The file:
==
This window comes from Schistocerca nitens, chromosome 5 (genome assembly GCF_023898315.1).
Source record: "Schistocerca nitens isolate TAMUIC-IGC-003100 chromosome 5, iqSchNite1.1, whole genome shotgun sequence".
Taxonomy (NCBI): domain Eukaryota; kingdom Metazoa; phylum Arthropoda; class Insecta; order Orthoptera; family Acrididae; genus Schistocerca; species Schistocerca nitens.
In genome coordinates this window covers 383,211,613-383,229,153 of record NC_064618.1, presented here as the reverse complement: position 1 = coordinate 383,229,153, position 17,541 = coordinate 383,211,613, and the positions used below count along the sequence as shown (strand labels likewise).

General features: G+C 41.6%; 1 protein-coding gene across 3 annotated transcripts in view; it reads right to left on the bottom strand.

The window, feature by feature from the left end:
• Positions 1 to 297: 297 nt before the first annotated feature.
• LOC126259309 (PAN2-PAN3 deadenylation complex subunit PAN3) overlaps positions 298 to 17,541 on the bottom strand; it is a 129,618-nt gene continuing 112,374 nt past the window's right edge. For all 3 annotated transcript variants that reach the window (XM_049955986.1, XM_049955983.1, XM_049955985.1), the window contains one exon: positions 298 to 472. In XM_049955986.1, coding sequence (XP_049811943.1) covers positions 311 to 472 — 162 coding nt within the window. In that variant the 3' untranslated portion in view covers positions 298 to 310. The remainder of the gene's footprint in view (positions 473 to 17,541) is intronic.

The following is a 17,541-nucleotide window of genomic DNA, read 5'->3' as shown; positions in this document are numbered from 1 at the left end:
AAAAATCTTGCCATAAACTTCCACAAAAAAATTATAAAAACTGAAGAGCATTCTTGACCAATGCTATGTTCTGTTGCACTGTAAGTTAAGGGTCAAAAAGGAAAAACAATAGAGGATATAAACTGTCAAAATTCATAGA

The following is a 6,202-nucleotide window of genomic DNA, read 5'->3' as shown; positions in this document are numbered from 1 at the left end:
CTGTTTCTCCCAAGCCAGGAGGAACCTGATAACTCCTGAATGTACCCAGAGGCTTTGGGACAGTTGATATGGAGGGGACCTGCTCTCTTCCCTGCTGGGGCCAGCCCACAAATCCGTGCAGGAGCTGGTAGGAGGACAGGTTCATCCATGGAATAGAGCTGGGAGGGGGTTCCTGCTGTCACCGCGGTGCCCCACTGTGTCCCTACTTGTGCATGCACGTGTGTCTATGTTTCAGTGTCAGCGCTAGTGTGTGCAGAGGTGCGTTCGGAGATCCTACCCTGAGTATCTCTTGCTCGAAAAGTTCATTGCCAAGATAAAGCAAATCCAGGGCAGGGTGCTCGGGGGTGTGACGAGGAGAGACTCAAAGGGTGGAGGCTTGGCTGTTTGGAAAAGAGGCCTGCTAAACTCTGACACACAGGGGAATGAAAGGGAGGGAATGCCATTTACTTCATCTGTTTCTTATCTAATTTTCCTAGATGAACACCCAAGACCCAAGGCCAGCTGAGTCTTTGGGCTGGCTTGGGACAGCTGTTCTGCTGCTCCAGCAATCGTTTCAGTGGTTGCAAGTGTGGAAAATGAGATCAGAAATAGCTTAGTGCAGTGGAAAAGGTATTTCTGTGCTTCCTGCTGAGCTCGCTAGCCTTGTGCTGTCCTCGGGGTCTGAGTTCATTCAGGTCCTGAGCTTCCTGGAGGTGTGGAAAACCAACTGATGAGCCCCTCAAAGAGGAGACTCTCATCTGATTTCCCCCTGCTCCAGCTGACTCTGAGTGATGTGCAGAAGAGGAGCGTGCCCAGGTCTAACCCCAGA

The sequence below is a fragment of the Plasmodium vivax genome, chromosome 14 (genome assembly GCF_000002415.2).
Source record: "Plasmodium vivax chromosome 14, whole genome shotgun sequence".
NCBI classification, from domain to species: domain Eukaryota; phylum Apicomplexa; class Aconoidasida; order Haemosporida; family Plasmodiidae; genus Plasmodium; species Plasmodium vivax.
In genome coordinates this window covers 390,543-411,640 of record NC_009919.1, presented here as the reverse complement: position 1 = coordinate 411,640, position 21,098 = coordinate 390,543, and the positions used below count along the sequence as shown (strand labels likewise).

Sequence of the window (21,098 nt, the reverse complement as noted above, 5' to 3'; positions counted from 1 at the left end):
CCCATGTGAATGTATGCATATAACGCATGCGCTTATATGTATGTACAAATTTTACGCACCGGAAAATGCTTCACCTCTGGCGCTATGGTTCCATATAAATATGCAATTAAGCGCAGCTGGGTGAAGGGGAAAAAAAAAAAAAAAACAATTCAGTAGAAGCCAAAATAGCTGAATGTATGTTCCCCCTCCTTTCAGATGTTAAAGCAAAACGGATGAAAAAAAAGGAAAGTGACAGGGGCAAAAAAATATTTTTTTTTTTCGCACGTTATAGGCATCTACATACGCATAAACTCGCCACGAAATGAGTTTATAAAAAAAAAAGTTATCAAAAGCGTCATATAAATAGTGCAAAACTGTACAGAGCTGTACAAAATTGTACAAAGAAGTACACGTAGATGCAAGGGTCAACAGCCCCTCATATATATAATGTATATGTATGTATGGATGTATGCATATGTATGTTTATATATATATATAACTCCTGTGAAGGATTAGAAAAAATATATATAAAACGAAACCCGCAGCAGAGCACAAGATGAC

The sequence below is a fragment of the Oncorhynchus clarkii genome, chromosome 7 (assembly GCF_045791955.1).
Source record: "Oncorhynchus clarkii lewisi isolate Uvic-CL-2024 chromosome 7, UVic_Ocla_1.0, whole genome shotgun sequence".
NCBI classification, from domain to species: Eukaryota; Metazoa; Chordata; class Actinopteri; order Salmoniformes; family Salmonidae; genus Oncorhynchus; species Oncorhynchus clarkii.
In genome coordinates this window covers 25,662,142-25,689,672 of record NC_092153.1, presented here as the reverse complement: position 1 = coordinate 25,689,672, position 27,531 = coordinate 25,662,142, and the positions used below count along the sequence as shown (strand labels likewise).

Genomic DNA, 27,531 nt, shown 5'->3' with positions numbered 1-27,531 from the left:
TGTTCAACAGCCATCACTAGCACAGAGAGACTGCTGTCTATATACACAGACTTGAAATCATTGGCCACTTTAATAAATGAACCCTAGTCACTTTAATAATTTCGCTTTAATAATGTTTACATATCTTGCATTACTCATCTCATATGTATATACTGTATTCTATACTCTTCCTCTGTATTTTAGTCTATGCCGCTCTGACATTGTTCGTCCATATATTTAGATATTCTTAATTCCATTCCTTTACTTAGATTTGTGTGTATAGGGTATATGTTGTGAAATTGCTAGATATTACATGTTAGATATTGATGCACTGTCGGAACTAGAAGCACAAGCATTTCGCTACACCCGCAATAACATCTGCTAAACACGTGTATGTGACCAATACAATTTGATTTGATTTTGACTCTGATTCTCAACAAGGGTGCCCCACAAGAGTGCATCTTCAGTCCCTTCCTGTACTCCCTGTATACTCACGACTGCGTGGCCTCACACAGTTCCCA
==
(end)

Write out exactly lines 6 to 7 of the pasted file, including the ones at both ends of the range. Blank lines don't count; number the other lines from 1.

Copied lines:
The window, feature by feature from the left end:
• Positions 1 to 297: 297 nt before the first annotated feature.